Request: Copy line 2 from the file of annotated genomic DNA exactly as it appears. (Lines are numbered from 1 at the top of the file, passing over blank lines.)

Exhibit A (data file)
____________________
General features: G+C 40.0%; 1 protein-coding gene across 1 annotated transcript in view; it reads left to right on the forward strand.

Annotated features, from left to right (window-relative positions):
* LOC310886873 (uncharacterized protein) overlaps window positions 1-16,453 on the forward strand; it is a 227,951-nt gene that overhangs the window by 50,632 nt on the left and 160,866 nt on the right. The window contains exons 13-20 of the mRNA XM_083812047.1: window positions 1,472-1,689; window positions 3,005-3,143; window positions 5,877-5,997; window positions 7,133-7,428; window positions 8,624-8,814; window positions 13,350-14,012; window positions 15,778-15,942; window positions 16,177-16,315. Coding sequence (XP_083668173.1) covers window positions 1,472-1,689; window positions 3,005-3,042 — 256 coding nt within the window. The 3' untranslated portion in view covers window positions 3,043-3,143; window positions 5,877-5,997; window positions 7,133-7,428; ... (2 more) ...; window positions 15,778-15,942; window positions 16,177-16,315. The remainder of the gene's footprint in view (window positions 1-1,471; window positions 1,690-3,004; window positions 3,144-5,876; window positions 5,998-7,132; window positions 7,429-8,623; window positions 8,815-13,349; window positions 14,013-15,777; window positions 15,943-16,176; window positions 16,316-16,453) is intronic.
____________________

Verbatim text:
Annotated features, from left to right (window-relative positions):